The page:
What other types of objects were used in the Irish home?
Before the widespread use of earthenware in our homes, a variety of other materials were used for making a range of household containers and utensils. The collection contains utensils carved from wood, horn and bone; as well as copper, pewter and tin vessels.
Turned or stave-built wooden noggins and piggins, used for holding liquids, were also used in the home.
What parts of Ireland does the furniture come from?
The majority of the collection comes from the provinces of Munster and to a lesser extent Leinster.
What roof styles do traditional Irish houses have?
Roofs were built in two traditional forms. Hip roofs wrap around all four sides of the house and have a curved appearance. Gable roofs are more angular, with triangular sides (the gables).
Houses were generally thatched, that is binding vegetation firmly together in series of layers at an angle that allows rain water to run off the roof. In gable walled houses the thatch is usually secured by gables projecting above the level of the thatch or fastened to the walls by mud or plaster. Gable house roofs on the west coast were often had a distinctive dome-shape. The gable roof occurs in most areas, but is predominant in the northern half of the country. Thatched hip roofs, mainly found in the south and east, are attractively rounded and curved.
What tools are used to thatch a roof?
The principal tools and implements used are still the leggat, beetle or bat, a knife, a sheep shears, and a ladder. Reed pins serve as temporary tensioning tools. A stitching needle and a stoppler and a thruster are also used.
What type of glass is collected for the Irish Folklife collection?
The Irish Folklife collection of glass focuses on examples illustrating everyday use - bottles, drinking glasses and containers – rather than decorative glass, such as decanters.
What types of wood were used to make Irish country furniture?
Irish country furniture from this period is usually made from pine. It became popular as a cheap, durable and easily crafted wood, and was therefore more accessible to the rural population. Painting pine furniture was a common practice; some were painted up to twice a year for both decorative and hygiene purposes. Older pieces often have many layers of paint obscuring the pine.
What variations exist in thatched roofs?
The choice of material used to thatch a roof affected its quality and appearance. Both wheat and rye straw had a long life span. Wheat was especially sought after as it was clean, uniform in length, and easy to prepare. If wheat or rye straw were not available, thatchers would use the most suitable fibre at hand — oat straw, barley straw, reeds, rushes, flax, or marram grass. Thatching techniques varied regionally and affected the appearance and quality of finished roofs.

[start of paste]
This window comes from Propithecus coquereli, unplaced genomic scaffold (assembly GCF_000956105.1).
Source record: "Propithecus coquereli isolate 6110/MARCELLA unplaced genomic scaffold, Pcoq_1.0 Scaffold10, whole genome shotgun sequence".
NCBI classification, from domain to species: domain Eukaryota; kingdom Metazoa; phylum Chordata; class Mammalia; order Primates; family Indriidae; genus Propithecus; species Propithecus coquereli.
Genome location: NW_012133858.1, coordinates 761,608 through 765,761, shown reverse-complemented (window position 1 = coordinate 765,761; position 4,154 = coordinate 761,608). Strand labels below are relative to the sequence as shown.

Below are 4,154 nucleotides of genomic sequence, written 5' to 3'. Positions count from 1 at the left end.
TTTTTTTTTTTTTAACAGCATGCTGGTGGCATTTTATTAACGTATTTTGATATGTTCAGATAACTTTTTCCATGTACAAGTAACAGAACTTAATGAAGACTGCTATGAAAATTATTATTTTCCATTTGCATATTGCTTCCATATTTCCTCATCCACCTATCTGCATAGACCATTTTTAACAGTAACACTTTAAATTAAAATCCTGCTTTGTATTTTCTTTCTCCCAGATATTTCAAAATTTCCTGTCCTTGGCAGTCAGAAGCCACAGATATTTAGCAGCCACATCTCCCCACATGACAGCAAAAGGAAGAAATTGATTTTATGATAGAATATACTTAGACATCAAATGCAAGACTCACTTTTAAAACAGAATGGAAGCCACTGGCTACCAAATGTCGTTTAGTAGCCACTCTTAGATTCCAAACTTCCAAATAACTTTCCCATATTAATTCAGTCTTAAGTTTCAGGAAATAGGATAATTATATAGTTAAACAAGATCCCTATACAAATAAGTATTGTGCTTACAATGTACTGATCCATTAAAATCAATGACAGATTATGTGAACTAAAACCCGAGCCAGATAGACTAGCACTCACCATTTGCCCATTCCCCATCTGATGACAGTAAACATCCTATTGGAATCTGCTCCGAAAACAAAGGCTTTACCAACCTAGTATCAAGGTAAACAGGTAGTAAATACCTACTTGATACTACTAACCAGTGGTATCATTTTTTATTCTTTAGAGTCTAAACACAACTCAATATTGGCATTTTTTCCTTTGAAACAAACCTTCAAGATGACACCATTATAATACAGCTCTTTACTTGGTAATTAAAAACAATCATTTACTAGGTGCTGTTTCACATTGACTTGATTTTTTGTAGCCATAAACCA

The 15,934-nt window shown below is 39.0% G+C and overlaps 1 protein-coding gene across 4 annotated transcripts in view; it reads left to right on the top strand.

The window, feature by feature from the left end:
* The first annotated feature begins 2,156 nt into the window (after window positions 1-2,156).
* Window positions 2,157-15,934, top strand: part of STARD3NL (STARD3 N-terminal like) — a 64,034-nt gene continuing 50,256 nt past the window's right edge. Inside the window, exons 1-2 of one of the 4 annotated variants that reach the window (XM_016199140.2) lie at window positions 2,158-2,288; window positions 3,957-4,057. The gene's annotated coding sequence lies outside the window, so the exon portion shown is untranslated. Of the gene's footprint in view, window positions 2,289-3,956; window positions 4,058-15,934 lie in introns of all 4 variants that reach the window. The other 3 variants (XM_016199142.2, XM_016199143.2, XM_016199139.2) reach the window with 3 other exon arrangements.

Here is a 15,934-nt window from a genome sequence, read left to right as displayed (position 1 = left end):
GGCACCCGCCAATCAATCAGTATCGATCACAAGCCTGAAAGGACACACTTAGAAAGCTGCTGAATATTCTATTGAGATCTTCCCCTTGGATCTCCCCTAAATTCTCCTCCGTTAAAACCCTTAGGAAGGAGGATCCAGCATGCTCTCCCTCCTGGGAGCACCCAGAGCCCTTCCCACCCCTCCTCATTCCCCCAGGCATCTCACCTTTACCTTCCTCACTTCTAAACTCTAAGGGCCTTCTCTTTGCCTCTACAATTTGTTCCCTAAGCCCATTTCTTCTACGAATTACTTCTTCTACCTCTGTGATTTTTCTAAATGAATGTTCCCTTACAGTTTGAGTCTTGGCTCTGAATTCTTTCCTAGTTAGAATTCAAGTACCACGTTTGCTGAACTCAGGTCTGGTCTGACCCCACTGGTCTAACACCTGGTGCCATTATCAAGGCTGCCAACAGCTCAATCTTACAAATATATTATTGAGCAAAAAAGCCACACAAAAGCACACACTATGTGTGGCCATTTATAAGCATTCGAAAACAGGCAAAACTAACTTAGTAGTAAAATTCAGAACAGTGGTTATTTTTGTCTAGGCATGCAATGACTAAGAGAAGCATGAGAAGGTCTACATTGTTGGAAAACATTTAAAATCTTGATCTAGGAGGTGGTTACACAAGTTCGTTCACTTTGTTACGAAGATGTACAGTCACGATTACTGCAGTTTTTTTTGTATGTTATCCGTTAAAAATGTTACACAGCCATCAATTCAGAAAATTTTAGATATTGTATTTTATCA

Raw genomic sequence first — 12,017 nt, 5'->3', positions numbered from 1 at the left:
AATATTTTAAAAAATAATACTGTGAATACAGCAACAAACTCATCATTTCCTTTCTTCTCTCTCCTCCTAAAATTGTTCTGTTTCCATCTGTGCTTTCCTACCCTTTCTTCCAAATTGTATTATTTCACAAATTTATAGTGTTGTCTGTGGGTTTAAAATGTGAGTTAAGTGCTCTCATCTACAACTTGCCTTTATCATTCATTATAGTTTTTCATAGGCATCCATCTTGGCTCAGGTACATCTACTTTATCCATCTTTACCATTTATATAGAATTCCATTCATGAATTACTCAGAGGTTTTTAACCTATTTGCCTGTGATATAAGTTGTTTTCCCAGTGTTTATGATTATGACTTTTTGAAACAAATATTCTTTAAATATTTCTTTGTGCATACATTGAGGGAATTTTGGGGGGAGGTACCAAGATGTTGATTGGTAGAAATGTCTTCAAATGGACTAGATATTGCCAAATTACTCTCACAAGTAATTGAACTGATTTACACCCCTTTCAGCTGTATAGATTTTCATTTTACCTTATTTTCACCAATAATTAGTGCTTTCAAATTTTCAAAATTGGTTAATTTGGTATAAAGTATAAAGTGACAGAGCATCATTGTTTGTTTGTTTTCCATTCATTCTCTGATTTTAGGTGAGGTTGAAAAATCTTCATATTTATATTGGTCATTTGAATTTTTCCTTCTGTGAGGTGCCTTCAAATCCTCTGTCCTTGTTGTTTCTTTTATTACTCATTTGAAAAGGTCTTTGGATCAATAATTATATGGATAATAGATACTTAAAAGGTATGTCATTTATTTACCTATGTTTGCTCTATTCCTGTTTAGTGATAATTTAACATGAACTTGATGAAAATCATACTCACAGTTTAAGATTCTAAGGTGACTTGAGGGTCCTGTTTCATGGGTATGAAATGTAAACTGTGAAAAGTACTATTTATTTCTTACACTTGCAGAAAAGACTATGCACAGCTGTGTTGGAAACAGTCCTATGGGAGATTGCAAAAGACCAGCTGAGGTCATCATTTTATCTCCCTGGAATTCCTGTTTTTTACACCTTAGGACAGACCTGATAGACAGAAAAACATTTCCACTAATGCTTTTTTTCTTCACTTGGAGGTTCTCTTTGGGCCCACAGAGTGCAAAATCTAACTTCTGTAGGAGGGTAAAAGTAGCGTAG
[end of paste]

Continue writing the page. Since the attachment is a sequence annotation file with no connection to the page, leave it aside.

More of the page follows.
What was a cailleach?
Cailleach is an Irish word meaning 'witch' or 'hag'.
At the end of the harvest an object called a cailleach would be made using the last sheaf. This would be presented to the woman of the house and hung above the table at a celebratory harvest meal.
It was thought that cailleach contained a spirit that inhabited the vegetation and could be heard moving around in the long vegetation during the harvest.
What was a quarter day?
The first day of each season was a quarter day. Spring was marked by St Brigid’s Day on 1 February, Summer by Bealtine on 1 May, Autumn began with Lúnasa on 1 August and winter by Samhain on 1 November.
These marked important times in the farming calendar and represent continuity in calendar customs from pagan times.
What was the most common implement on the Irish Farm?
It depends on the farm, but the spade was the single most common implement and existed on the smallest farm. In Ireland there was great local variety in spades, which were particularly adapted to potato cultivation and the making of cultivation ridges. Two sided spades spread from the north and east and were mainly produced in spade mills. One sided ‘loys’ were more common in the west and south-west and were mainly produced by blacksmiths. Only the two sided variety are now made. Special spades called ‘slanes’ were also produced for cutting peat for fuel.
What were the main types of traditional fishing techniques at sea?
The small boats, like currachs, that were traditionally engaged in fishing preferred line fishing to netting. Sometimes long lines, ‘spillets’ were used, which could be hundreds of metres long. Small boats engaged in pot fishing for lobster too.
Larger boats could better accommodate nets. Some nets were left to drift at sea, others used to trap shoals in a purse. Trawling was mainly developed by large powered boats.